I finished writing a book last week, which should feel like a huge, milestone moment, except of course it’s not. I got to the end of the book, having written all the scenes I think should be in the book, and that’s a most excellent thing.
But it’s not finished, I know it’s not finished, and all the editing, tweaking and tidying I need to do to make it even pretend to be finished, is overwhelming me.
A lot of writers use word metrics to track their progress on a book. This is a lie. We know it’s a lie. We know that you can have a perfectly good, productive day on a book that leaves you with less words than you started with. And we know that you can write 3000 words that are going to need to be chopped out the following week.
But we keep using wordcount as a tracking system, because it can be tracked – it’s one of the few systems we can use to mark regular progress and that’s important, because without that momentum, it’s hard to get back regularly and get the damn thing finished.
Momentum is my friend. Lurching from Chapter 1 to Chapter 30, I need momentum desperately. It’s the only way (for me) to get through writing something as hefty as a novel. I’ve found that it takes me a few weeks of pretending I am the kind of writer who sits down and produces words every day, before something clicks and I actually am that writer.
And then the book gets done, as long as I don’t get some other massive energy-draining Thing like other-book-edits, or proofing, or my twice-annual day job, or school holidays, or, well, the whole month with Christmas in is a write off, right?
Yeah. Momentum killers, all of them. I almost fell to bits last year, trying to finish the third book in my trilogy, because every time I hit that beautiful 3-4 week flying momentum, something would land on my desk to be dealt with over a few weeks, and I’d have to start again. My head almost exploded by the end.
Editing is easy for me. I find it practically soothing next to the heart-in-stomach tension of getting the initial words written. It’s like the difference between buying milk from a shop, and milking the cow yourself. Or something.
What isn’t as easy for me is actually DOING the editing. Because as soon as the pressure of ‘write every day until October, then sleep’ is off, suddenly there are a million things to be done. All those things I have been putting off while I write my steady thousand words a day. The editing sits here, yawning prettily and saying things like “la, I’ll be a breeze, get around to me whenever.”
Don’t your writing processes talk to you?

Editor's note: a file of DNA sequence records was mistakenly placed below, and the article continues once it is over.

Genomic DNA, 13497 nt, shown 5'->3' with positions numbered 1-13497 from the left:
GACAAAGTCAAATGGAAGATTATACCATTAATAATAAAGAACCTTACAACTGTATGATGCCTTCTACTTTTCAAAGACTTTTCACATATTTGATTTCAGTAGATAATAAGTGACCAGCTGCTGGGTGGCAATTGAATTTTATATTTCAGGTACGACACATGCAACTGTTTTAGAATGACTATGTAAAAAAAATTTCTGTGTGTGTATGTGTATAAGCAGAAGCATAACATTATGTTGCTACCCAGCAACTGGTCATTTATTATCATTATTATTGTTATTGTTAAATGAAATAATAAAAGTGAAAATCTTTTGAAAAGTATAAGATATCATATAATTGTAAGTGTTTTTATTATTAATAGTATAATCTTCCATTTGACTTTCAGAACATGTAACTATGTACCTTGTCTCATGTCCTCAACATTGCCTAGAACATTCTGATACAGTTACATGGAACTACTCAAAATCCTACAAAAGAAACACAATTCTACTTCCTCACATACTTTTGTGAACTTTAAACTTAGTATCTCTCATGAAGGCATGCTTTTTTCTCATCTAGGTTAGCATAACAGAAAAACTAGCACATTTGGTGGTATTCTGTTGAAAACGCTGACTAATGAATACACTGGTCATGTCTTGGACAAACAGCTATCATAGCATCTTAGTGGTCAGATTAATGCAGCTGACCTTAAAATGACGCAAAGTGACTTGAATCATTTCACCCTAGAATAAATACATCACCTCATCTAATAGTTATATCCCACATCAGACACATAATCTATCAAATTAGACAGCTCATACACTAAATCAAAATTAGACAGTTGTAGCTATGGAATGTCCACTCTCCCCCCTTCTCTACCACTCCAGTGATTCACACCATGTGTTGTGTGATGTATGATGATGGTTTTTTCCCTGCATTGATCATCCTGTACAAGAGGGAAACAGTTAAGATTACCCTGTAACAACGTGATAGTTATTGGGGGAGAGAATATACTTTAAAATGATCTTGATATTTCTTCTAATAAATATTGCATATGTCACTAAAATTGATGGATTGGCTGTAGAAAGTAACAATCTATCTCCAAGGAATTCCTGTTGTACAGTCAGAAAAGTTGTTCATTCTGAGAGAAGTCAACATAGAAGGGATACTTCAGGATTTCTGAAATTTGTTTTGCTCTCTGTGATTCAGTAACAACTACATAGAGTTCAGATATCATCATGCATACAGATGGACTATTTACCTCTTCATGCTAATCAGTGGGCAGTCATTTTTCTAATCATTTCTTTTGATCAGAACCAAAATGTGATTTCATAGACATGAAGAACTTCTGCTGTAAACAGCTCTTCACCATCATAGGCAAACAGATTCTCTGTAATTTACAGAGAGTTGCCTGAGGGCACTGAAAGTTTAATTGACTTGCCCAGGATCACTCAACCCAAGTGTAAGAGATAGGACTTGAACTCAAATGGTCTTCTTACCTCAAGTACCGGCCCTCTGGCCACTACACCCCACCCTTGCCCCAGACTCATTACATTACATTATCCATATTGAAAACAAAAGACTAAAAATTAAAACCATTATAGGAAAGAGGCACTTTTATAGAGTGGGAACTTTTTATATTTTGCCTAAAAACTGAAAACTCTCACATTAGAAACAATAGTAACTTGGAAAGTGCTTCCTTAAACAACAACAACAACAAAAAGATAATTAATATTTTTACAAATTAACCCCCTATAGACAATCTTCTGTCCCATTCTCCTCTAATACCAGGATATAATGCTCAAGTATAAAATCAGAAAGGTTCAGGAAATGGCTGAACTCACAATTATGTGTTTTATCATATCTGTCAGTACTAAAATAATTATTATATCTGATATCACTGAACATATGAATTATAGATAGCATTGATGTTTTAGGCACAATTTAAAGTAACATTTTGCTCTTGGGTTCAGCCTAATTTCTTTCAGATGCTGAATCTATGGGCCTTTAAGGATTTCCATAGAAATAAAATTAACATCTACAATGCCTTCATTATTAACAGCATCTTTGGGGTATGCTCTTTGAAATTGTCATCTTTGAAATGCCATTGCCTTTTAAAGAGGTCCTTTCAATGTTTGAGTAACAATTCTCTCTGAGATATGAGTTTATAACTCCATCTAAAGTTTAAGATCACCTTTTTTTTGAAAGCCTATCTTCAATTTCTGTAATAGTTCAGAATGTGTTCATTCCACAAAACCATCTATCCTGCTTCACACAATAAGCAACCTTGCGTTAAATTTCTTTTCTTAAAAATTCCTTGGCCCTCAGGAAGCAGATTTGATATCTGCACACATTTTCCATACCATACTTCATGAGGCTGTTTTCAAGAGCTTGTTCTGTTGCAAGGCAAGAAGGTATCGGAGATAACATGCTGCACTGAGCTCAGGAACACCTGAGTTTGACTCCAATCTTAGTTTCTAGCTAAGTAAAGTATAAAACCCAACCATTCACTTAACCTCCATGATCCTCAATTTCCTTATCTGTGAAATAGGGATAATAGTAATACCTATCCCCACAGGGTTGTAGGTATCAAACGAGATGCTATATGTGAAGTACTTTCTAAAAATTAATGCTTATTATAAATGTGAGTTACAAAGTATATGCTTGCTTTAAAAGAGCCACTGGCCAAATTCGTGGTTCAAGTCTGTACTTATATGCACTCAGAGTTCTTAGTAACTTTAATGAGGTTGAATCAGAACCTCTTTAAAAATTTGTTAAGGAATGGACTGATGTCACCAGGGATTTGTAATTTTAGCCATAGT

Editing can’t be measured. You can’t look at it and say ‘well, that’s done’. It’s like health and education budgets – which can suck up any amount of funds and put them to practical use. Editing a novel goes and goes and goes until you run out of resources, whether that means time, energy or the ability to see the computer screen without screaming.
It’s hard to keep yourself honest when you’re editing your own book. Do you work chronologically, or scattershot? Do you make lists? Can anyone else see it yet, or is it too raw? Do all the characters accidentally have names starting with the same letter?
Pressure is important, to me. If I don’t have actual deadlines (which mostly these days, I do) then I have to create fake ones, to raise appropriate levels of dread and fear that the adrenalin kicks in. This always reminds me of my favourite character in the Hitchhiker’s Guide to the Galaxy radio series (Part the Second), Lintilla, who liked to add handicaps to her life to make it more exciting (and thus efficient), because who can get anything done if you don’t have a broken arm and killer robots out to get you?
I can think of plenty of people who will be relieved that the writing of my book is done. In the last month of writing a novel, I blog like a maniac, send crazy ideas to all my friends, and over-commit myself to every project going. Those are basically my killer robots, chasing me to ensure that I run faster, and get more done. And yes, I set them on myself.
All of which is a very long winded way of saying that I wrote this post instead of editing my novel. My novel is pretending not to care. My to-read pile is suggesting that if I need to procrastinate, I should head on over there.
I have no words to count, and no killer robots coming after me. This could get tricky.